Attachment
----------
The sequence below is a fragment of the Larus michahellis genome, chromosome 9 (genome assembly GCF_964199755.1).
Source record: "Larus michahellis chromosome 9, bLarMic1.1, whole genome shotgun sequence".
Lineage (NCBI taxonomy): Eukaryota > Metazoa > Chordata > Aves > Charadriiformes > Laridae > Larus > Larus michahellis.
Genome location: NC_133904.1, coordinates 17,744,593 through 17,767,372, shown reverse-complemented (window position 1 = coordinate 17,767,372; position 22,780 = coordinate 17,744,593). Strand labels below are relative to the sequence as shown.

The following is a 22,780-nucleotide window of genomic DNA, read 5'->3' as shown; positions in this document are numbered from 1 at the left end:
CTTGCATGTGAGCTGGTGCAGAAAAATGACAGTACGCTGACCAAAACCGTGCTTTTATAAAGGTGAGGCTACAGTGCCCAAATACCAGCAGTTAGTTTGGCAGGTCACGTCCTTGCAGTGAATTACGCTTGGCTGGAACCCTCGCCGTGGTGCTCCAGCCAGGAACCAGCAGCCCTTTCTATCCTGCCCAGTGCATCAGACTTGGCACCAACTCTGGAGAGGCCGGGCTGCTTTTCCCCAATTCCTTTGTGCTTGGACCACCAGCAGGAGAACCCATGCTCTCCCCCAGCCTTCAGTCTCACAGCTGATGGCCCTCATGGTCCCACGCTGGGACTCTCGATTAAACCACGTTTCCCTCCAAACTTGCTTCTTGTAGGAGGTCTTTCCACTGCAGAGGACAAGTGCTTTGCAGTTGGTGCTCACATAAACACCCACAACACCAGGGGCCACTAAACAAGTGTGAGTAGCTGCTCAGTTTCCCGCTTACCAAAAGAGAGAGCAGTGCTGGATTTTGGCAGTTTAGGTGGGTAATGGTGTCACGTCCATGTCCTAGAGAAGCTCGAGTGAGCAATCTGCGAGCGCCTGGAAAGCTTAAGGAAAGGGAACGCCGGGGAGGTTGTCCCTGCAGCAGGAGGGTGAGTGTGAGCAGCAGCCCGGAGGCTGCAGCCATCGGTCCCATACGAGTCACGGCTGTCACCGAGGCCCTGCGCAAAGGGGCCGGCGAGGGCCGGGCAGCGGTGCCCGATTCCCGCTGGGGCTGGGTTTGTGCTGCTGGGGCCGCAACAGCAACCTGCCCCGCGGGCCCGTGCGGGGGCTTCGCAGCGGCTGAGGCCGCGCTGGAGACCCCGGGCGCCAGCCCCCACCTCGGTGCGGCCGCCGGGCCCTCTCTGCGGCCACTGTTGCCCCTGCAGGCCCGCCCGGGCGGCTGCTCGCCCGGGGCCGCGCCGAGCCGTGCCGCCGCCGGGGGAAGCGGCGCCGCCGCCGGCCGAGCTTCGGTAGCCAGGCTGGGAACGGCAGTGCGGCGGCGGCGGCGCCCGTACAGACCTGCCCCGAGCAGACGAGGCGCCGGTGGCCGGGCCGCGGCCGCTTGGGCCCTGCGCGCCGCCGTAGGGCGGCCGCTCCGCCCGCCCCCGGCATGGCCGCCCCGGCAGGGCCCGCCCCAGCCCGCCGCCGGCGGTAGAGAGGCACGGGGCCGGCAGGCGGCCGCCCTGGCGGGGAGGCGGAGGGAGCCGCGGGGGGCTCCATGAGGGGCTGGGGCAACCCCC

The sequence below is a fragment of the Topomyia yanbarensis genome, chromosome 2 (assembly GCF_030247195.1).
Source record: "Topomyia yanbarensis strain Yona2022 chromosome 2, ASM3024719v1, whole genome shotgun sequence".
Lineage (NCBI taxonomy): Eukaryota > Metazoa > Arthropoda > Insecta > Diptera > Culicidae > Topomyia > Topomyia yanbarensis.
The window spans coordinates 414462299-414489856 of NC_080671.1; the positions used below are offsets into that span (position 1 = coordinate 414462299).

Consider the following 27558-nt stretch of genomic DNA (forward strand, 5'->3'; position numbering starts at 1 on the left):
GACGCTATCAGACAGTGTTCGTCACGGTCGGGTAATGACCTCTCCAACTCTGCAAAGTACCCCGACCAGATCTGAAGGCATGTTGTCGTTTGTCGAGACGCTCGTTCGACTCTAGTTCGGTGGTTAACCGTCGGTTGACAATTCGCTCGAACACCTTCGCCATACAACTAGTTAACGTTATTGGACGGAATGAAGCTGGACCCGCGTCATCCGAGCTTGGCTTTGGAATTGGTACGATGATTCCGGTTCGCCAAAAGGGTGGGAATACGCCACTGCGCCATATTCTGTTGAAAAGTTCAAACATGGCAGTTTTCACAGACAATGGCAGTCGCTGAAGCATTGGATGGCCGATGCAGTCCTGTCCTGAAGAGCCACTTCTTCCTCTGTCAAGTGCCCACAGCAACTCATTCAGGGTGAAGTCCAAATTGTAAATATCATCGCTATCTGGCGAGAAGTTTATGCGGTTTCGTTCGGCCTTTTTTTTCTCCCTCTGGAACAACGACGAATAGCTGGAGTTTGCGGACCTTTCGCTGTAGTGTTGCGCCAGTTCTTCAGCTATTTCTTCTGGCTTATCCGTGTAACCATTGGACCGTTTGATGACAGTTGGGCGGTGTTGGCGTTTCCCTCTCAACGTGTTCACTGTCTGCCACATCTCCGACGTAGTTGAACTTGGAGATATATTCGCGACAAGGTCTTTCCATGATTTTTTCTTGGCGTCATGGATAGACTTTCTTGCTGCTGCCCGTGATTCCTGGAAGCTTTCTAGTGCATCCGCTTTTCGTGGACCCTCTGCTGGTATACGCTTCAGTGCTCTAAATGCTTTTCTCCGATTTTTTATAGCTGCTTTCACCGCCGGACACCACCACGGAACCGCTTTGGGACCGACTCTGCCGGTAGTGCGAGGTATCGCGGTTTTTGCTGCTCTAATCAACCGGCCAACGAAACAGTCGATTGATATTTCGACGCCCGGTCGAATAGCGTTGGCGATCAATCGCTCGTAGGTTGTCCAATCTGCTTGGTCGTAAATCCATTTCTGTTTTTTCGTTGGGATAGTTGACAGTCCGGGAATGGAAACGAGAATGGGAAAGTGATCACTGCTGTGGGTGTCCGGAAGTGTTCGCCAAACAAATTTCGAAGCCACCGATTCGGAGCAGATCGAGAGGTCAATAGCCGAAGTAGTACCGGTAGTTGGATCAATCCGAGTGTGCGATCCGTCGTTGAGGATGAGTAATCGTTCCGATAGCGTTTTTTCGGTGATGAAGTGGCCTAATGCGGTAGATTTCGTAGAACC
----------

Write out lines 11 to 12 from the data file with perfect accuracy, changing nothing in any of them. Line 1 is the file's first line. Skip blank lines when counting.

Consider the following 27558-nt stretch of genomic DNA (forward strand, 5'->3'; position numbering starts at 1 on the left):
GACGCTATCAGACAGTGTTCGTCACGGTCGGGTAATGACCTCTCCAACTCTGCAAAGTACCCCGACCAGATCTGAAGGCATGTTGTCGTTTGTCGAGACGCTCGTTCGACTCTAGTTCGGTGGTTAACCGTCGGTTGACAATTCGCTCGAACACCTTCGCCATACAACTAGTTAACGTTATTGGACGGAATGAAGCTGGACCCGCGTCATCCGAGCTTGGCTTTGGAATTGGTACGATGATTCCGGTTCGCCAAAAGGGTGGGAATACGCCACTGCGCCATATTCTGTTGAAAAGTTCAAACATGGCAGTTTTCACAGACAATGGCAGTCGCTGAAGCATTGGATGGCCGATGCAGTCCTGTCCTGAAGAGCCACTTCTTCCTCTGTCAAGTGCCCACAGCAACTCATTCAGGGTGAAGTCCAAATTGTAAATATCATCGCTATCTGGCGAGAAGTTTATGCGGTTTCGTTCGGCCTTTTTTTTCTCCCTCTGGAACAACGACGAATAGCTGGAGTTTGCGGACCTTTCGCTGTAGTGTTGCGCCAGTTCTTCAGCTATTTCTTCTGGCTTATCCGTGTAACCATTGGACCGTTTGATGACAGTTGGGCGGTGTTGGCGTTTCCCTCTCAACGTGTTCACTGTCTGCCACATCTCCGACGTAGTTGAACTTGGAGATATATTCGCGACAAGGTCTTTCCATGATTTTTTCTTGGCGTCATGGATAGACTTTCTTGCTGCTGCCCGTGATTCCTGGAAGCTTTCTAGTGCATCCGCTTTTCGTGGACCCTCTGCTGGTATACGCTTCAGTGCTCTAAATGCTTTTCTCCGATTTTTTATAGCTGCTTTCACCGCCGGACACCACCACGGAACCGCTTTGGGACCGACTCTGCCGGTAGTGCGAGGTATCGCGGTTTTTGCTGCTCTAATCAACCGGCCAACGAAACAGTCGATTGATATTTCGACGCCCGGTCGAATAGCGTTGGCGATCAATCGCTCGTAGGTTGTCCAATCTGCTTGGTCGTAAATCCATTTCTGTTTTTTCGTTGGGATAGTTGACAGTCCGGGAATGGAAACGAGAATGGGAAAGTGATCACTGCTGTGGGTGTCCGGAAGTGTTCGCCAAACAAATTTCGAAGCCACCGATTCGGAGCAGATCGAGAGGTCAATAGCCGAAGTAGTACCGGTAGTTGGATCAATCCGAGTGTGCGATCCGTCGTTGAGGATGAGTAATCGTTCCGATAGCGTTTTTTCGGTGATGAAGTGGCCTAATGCGGTAGATTTCGTAGAACC